Why Lawyers Shouldn’t Charge for Client Phone Calls and Emails

One of the things I've never understood (and still don’t) is why lawyers charge for the quick phone call or email to their client.

Right off the bat—I want to differentiate between an email to a client and an email to someone else, like another attorney, an email to a potential infringer or someone else. Obviously, the latter is more in line with actual ‘legal work’ and less in the line of pure communication.

Maybe I’m just too ‘millennial’ or ‘inexperienced’ or ‘naive’ to understand why firms keep charging their clients to communicate vital information. But I think charging your client to tell them what you found out or heard or did for them is just stupid.

It feels like nickle-and-diming my clients to put a $20 charge on their bill for a quick email. My clients are my biggest advocates and supporters, why would I treat them like like an ATM?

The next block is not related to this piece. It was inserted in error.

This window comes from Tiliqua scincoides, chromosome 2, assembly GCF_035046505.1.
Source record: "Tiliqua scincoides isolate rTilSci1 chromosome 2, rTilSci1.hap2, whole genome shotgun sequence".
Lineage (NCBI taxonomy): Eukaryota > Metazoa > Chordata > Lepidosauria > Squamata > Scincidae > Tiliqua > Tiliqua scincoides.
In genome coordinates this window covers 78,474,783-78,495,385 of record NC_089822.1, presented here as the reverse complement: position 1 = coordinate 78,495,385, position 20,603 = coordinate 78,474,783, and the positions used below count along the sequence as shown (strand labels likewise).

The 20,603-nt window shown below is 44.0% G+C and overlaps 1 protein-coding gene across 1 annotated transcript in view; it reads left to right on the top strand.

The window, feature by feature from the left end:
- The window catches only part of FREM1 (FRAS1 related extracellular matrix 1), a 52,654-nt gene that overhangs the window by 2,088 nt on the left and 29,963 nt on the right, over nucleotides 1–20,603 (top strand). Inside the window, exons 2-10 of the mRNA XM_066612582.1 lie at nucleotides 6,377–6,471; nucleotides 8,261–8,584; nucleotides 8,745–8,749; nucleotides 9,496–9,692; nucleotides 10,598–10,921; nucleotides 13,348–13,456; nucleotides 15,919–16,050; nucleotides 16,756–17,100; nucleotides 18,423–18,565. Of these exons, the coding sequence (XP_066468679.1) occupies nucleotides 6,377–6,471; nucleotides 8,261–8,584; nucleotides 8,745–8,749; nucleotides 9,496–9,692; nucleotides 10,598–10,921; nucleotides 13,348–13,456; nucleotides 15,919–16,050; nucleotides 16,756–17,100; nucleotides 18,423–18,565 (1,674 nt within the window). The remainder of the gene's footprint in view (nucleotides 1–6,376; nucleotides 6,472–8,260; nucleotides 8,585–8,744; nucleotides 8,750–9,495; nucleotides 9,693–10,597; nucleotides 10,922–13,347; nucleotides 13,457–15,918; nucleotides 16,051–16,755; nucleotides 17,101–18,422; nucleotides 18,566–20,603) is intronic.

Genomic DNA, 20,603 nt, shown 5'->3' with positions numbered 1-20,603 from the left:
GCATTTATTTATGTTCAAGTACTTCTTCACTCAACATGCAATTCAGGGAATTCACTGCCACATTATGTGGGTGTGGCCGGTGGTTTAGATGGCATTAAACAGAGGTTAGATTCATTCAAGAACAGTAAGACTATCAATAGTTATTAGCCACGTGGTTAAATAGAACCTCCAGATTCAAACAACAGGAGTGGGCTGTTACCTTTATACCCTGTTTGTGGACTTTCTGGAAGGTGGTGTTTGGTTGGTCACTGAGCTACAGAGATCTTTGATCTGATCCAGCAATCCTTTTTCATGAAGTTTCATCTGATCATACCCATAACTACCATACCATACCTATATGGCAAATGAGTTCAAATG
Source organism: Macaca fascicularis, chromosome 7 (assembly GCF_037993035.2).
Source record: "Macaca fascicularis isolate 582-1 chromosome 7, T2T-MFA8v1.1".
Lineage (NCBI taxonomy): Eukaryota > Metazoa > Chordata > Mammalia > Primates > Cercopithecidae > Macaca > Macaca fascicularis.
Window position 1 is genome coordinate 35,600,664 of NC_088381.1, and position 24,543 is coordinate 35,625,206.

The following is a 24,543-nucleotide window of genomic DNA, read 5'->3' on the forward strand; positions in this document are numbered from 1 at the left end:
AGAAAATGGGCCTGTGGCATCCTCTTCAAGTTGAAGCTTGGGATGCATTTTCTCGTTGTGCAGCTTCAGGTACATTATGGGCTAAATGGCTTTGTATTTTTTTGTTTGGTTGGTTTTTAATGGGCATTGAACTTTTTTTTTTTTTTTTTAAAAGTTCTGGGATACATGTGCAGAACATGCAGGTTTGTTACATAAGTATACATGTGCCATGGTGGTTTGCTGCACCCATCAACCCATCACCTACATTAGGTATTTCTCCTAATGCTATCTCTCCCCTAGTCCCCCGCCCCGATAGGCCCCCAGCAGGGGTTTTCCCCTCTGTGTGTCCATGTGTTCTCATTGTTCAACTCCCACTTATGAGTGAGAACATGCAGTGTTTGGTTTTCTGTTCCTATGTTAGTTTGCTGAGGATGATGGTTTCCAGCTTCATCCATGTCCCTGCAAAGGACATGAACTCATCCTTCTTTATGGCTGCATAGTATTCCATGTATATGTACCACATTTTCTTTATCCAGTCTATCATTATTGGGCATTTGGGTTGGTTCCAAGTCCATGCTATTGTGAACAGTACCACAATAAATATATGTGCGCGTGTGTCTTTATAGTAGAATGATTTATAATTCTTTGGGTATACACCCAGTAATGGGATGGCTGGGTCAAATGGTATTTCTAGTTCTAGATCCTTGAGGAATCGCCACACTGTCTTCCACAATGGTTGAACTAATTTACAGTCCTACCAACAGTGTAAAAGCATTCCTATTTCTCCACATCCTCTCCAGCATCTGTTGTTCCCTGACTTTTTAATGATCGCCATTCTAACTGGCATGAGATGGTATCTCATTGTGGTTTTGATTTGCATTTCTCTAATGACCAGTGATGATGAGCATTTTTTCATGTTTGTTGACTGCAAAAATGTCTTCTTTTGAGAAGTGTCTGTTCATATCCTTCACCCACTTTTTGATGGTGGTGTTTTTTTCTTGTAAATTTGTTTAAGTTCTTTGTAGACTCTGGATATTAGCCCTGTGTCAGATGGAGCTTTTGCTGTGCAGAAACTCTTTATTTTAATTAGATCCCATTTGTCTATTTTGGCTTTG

In my opinion, charging a client $90 for a 20 minute phone call isn’t worth the thousands of dollars of business a client is now reluctant to give you later. Maybe other attorneys just have bad client-attorney boundaries. Maybe they will take in any client and not their dream clients. I don’t know, but it seriously baffles the bejewels out of me as to why anyone would charge their client for talking to them. 

It probably confounds a lot of clients too… especially our creative ones.

Can you imagine getting a bill from your graphic designer that had not only the hours they worked on your mockups but also the time spent on emailing you back and forth?

Or if a wedding photographer charged their clients for every phone call prior to the wedding?

That would be insane, and because my clients won’t understand that, I won’t do it.

I know most of my readers are not attorneys. But I guarantee, there’s fees and add-ons your clients are facing from you every week.

Did you anticipate these fees from the beginning, but you were not confident enough to quote a higher price right from the start?

Or are you still learning and figuring out what your clients need?

You need to be the mature business owner who errs on charging more for a seamless experience, rather than charging less and having messy (and annoying) add-ons later. 

Have you ever felt nickel-and-dimed as a business owner? Share the experience in the comments.

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